This process is called “ketosis,” and there are two ways for a body to enter ketosis:
- Eating in a way that induces ketosis (very low carb, high fat).
- Fasting…Hey, that’s what you’re reading about right now!
We actually have an amazing success story here on Nerd Fitness, Larry, who followed our strategies, went Keto and start intermittent fasting. He ended up losing weight, getting stronger, AND overcame the challenges of rheumatoid arthritis (click on the image for his story)!
Why Keto and Fasting can work: eating Keto can be really challenging. And every time you eat, it’s an opportunity to do it wrong and accidentally eat foods that knock you out of ketosis.
You’re also tempted to overeat.
So, by skipping a meal, you’re eliminating one meal, one decision, one chance to screw up.
Note: if you’re thinking “Steve, am I losing weight because I’m skipping 1/3rd of my meals for the day, AND eliminating an entire macronutrient?”, then you’d be right.
Both Keto and IF have secondary effects that could also be factoring in – physiological benefits which I explain in both articles.
Your value may vary!
You need to decide what works for you.
You probably won’t become “keto-adapted” (your body running on ketones) just skipping breakfast every day – your body will still have enough glucose stored from your carb-focused meals for lunch and dinner the day before.
In order to use fasting to enter ketosis, the fast needs to be long enough to deplete your carb/glucose stores, or you need to severely restrict carbohydrates from your meals in addition to IF in order to enter ketosis.
MORAL OF THE STORY: Experiment and try different strategies that will work for you.
By skipping a meal or minimizing carbohydrate intake, you’re more likely than not to lose weight:
- You can do intermittent fasting without eating a Keto Diet and lose weight.
- You can do a Keto Diet without intermittent Fasting and lose weight.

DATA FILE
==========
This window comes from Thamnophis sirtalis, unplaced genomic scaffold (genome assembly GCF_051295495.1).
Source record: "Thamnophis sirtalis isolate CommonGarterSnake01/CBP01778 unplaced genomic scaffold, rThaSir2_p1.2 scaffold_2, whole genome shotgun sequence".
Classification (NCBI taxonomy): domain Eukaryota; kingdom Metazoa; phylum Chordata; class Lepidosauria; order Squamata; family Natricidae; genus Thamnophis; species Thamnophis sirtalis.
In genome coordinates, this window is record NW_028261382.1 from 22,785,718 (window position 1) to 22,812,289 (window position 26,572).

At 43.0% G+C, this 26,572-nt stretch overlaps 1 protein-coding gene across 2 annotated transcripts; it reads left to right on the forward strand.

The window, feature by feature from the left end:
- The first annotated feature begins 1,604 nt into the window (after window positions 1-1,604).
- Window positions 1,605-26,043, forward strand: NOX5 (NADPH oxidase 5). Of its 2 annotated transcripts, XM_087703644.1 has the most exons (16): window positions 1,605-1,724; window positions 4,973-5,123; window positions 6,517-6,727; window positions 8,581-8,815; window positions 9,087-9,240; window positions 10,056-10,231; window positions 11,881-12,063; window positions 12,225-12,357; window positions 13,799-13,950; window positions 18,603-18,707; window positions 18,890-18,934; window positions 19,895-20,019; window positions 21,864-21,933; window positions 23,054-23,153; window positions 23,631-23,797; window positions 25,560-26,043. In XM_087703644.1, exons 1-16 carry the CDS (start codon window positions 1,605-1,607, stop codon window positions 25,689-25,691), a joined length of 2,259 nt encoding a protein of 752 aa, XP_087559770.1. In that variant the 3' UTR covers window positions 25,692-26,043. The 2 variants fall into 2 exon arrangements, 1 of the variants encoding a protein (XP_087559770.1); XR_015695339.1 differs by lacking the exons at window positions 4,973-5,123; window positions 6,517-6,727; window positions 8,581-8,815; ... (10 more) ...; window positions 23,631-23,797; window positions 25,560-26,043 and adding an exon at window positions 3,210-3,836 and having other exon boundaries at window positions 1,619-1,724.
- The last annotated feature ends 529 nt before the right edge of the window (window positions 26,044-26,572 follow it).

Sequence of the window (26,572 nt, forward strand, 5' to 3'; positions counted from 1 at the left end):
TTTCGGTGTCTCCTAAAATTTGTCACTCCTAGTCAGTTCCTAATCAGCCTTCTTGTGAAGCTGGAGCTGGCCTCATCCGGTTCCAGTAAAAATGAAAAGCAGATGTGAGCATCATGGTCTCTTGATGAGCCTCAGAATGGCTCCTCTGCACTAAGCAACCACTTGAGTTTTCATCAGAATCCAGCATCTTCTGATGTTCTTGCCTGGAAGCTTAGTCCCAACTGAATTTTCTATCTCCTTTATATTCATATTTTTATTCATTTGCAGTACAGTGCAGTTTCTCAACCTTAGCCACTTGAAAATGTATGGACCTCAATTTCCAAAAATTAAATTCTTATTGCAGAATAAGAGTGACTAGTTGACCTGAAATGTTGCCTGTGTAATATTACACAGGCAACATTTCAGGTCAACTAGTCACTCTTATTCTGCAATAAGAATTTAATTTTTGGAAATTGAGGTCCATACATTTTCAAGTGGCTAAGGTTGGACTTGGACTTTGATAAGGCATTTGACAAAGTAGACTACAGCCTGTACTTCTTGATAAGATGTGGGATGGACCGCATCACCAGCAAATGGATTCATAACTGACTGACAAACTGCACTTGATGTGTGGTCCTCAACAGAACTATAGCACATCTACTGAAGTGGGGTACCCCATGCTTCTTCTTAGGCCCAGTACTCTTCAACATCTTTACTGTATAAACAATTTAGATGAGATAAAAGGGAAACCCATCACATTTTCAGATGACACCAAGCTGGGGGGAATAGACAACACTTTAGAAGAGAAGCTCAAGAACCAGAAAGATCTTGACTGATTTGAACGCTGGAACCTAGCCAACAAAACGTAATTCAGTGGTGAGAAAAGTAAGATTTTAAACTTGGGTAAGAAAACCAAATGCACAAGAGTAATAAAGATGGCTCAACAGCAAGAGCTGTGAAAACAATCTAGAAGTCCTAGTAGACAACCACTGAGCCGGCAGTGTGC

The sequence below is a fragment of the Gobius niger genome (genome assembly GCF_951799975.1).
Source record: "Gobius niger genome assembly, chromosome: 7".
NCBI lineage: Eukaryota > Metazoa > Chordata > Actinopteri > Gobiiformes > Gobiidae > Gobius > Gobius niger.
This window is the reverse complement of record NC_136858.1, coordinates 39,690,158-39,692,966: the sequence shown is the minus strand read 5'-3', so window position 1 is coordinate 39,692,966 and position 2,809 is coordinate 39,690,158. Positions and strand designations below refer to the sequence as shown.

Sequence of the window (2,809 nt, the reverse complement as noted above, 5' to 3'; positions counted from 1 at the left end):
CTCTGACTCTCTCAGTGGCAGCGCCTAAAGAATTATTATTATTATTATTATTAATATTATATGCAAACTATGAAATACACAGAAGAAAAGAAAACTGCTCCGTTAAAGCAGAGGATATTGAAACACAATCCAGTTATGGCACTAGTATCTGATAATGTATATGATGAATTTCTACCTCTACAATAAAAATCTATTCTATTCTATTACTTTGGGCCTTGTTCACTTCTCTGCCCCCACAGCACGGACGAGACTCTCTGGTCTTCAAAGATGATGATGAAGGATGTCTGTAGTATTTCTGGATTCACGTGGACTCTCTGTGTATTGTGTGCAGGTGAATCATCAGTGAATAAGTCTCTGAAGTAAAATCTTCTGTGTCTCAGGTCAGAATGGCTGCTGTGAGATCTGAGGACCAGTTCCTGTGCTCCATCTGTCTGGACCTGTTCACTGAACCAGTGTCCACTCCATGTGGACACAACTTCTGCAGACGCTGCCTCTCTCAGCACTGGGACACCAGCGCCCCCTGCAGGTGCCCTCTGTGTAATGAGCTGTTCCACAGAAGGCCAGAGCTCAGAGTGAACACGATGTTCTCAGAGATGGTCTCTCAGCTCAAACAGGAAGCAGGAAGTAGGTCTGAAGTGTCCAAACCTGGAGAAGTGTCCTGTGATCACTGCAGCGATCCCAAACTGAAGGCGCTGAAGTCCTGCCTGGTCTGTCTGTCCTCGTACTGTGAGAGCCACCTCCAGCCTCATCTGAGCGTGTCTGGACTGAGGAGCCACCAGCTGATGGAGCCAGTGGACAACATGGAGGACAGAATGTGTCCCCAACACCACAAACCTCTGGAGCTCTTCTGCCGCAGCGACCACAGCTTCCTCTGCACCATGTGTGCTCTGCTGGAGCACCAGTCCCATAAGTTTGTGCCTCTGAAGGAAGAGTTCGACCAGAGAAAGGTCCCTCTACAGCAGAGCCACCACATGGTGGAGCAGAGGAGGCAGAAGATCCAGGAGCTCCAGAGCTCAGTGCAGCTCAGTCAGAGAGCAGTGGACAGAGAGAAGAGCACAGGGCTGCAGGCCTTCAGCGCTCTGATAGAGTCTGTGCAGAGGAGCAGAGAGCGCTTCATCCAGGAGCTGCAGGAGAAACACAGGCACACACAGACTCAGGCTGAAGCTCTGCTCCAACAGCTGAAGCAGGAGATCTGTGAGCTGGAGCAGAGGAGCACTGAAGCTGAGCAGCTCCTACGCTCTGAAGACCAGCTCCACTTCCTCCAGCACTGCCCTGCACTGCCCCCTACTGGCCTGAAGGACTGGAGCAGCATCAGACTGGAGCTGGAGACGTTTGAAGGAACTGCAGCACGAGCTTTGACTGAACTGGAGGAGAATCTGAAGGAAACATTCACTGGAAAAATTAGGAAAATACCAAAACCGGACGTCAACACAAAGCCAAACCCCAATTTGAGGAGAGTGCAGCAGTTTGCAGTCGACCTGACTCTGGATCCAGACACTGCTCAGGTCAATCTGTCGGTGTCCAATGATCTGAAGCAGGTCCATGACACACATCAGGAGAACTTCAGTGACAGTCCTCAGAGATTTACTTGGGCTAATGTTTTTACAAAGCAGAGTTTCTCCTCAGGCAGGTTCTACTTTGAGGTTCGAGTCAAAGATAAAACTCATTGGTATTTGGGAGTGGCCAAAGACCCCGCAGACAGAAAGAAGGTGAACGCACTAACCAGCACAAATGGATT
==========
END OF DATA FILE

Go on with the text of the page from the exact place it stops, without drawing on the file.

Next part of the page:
- You can combine them and lose weight.
- You can do neither and lose weight.
The quick answer is: “yes, Intermittent Fasting can affect men and women differently.”
Anecdotally, we have many women in our online coaching program that swear by Intermittent Fasting, while others have had adverse effects.
Let’s dig into the science and studies.
A recent PubMed summary concluded that “fasting can be prescribed as a safe medical intervention as well as a lifestyle regimen which can improve women’s health in many folds .
Now, in that extract, many of the studies cited are focused on specifically calorie restriction (and not just fasting), and they also say that “future studies should address this gap by designing medically supervised fasting techniques to extract better evidence.”
Digging into the PubMed Archives brought me to the following conclusions :
One small study (with 8 men and 8 women, all non-obese) resulted in the following: “Glucose response to a meal was slightly impaired in women after 3 weeks of treatment, but insulin response was unchanged. Men had no change in glucose response and a significant reduction in insulin response.”
Another small study (8 women) studied the effects on their menstrual cycles after a 72-hour fast – which is significantly longer than any fast recommended in this article: “in spite of profound metabolic changes, a 72-hour fast during the follicular phase does not affect the menstrual cycle of normal cycling women.” .
Yet another study tracked 11 women with 72-hour fasts (again, longer than we’d recommend) and it found that “Fasting in women elicited expected metabolic responses – included increased cortisol (a stress hormone) – and apparently advanced the central circadian clock (which can throw off sleeping patterns). 
Those studies above, in working with small sample sizes, and different types of fasting than recommended here, would lead me to believe that fasting affects men and women differently, and that many of the weight loss benefits associated with intermittent fasting (that affect insulin and glucose responses) work positively for men and negatively for women.